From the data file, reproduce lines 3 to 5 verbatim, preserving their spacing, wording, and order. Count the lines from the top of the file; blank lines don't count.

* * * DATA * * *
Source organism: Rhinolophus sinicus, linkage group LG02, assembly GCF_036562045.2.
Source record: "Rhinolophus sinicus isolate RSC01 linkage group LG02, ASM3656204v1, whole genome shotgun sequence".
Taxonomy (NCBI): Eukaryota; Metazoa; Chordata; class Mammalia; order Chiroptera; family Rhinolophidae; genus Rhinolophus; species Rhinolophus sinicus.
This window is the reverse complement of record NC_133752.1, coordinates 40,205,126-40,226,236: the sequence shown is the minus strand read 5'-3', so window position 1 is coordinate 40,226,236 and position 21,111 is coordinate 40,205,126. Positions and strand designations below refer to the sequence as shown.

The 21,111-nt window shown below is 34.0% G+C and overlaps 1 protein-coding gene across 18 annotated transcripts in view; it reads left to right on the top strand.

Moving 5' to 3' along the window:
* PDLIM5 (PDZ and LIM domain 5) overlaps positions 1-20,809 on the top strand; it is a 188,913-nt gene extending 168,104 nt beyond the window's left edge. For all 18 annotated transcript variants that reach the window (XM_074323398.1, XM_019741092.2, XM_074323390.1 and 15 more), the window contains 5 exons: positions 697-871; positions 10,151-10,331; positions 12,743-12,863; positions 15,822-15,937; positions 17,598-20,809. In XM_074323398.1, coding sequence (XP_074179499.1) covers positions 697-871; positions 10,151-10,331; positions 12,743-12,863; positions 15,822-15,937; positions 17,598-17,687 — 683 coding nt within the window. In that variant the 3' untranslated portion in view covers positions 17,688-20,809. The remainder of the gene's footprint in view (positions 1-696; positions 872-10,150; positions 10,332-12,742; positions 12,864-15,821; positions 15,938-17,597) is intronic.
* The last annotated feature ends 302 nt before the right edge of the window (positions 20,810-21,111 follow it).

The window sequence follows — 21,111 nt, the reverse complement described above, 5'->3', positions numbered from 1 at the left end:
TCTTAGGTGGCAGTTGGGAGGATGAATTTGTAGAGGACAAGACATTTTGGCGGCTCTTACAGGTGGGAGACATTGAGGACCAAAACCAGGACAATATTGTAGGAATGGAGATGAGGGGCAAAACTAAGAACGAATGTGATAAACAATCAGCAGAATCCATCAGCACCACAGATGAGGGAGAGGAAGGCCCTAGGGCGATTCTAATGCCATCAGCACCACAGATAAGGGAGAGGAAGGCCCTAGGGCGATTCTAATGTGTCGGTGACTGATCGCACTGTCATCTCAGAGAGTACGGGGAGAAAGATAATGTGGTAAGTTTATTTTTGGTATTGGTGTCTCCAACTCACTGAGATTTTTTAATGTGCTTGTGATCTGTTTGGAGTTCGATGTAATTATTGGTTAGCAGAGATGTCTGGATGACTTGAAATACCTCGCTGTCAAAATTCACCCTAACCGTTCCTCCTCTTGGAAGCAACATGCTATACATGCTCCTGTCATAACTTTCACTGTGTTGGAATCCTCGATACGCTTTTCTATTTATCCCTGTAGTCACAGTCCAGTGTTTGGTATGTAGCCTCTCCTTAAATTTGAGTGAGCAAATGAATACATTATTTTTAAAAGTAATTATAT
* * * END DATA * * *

Taxonomy (NCBI): Eukaryota; Metazoa; Chordata; class Mammalia; order Chiroptera; family Rhinolophidae; genus Rhinolophus; species Rhinolophus sinicus.
This window is the reverse complement of record NC_133752.1, coordinates 40,205,126-40,226,236: the sequence shown is the minus strand read 5'-3', so window position 1 is coordinate 40,226,236 and position 21,111 is coordinate 40,205,126. Positions and strand designations below refer to the sequence as shown.

The 21,111-nt window shown below is 34.0% G+C and overlaps 1 protein-coding gene across 18 annotated transcripts in view; it reads left to right on the top strand.